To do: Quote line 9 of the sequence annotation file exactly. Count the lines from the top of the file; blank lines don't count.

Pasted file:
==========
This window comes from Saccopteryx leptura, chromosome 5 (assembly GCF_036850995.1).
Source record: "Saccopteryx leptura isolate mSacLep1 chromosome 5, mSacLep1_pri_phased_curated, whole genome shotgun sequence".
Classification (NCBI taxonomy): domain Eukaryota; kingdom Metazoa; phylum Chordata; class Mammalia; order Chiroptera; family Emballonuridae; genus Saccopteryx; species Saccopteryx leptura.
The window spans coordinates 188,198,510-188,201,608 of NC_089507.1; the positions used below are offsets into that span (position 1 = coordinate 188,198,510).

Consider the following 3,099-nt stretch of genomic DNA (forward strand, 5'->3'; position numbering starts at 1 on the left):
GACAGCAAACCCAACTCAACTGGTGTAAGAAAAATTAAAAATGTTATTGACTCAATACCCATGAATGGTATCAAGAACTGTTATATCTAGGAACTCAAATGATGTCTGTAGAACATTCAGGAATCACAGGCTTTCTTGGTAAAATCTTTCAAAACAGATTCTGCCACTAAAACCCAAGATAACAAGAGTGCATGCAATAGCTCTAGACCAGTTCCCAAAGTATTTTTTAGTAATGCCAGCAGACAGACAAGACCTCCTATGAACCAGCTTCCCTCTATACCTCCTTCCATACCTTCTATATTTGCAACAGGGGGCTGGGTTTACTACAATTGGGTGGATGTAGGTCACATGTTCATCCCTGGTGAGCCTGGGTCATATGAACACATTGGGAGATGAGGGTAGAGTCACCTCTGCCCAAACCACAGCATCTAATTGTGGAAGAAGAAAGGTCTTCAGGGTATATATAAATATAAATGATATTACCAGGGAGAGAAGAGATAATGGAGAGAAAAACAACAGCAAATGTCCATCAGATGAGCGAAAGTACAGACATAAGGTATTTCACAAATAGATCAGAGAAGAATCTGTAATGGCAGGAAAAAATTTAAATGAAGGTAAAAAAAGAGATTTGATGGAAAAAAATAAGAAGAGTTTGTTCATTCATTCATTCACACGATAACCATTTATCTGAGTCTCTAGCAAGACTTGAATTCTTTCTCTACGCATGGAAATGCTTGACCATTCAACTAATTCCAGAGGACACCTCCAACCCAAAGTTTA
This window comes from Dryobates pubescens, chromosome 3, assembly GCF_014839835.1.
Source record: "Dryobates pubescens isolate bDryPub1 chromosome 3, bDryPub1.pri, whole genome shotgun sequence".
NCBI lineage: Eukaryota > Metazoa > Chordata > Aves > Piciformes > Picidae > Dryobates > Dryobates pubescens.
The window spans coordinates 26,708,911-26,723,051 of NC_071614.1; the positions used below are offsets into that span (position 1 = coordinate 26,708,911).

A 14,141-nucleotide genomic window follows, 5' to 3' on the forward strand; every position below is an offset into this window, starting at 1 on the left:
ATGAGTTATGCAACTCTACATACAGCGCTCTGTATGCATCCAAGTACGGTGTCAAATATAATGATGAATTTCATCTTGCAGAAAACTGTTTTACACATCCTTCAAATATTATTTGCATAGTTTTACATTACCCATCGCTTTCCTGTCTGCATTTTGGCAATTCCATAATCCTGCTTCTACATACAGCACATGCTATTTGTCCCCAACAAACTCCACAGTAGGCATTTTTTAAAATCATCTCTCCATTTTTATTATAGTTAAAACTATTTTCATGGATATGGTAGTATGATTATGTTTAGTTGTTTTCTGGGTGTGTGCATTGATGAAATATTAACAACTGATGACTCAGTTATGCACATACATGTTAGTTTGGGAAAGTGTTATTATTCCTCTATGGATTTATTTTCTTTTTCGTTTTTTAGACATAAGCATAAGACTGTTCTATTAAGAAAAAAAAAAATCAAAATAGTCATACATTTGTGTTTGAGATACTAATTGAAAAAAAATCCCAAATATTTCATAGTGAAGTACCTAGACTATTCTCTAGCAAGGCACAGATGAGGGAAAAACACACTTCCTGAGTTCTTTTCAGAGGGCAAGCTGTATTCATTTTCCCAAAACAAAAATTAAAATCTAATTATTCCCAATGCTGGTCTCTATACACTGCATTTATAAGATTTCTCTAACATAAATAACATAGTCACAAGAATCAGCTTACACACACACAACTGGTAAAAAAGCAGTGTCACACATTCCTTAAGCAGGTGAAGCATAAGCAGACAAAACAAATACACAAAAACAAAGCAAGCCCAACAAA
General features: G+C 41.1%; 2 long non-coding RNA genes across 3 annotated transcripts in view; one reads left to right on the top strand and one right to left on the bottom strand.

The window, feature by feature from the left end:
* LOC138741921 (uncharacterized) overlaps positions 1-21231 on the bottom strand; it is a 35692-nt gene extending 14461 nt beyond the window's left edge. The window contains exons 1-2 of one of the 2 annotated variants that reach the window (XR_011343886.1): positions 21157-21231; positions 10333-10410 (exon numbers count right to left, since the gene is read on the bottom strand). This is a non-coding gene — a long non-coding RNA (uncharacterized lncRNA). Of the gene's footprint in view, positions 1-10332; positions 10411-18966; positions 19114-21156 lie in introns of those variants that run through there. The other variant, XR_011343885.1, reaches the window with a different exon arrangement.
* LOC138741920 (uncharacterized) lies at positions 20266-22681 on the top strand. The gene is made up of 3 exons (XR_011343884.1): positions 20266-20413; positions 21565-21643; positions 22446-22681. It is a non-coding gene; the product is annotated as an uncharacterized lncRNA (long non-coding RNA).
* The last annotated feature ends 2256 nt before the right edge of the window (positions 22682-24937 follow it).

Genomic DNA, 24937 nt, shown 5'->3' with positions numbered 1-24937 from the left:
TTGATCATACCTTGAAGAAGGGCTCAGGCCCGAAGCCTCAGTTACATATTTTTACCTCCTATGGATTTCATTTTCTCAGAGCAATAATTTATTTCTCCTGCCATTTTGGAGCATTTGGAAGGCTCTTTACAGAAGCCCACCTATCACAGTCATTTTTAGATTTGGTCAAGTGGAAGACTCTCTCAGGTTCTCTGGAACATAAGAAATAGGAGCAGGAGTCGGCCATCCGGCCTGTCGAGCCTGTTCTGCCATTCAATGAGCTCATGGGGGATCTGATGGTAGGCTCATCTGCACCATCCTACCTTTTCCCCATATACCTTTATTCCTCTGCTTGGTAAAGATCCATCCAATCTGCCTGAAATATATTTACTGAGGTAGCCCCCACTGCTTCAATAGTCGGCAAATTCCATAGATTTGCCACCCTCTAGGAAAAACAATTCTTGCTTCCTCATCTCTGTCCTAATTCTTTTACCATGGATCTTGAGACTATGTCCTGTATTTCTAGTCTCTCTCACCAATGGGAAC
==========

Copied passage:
NCBI lineage: Eukaryota > Metazoa > Chordata > Aves > Piciformes > Picidae > Dryobates > Dryobates pubescens.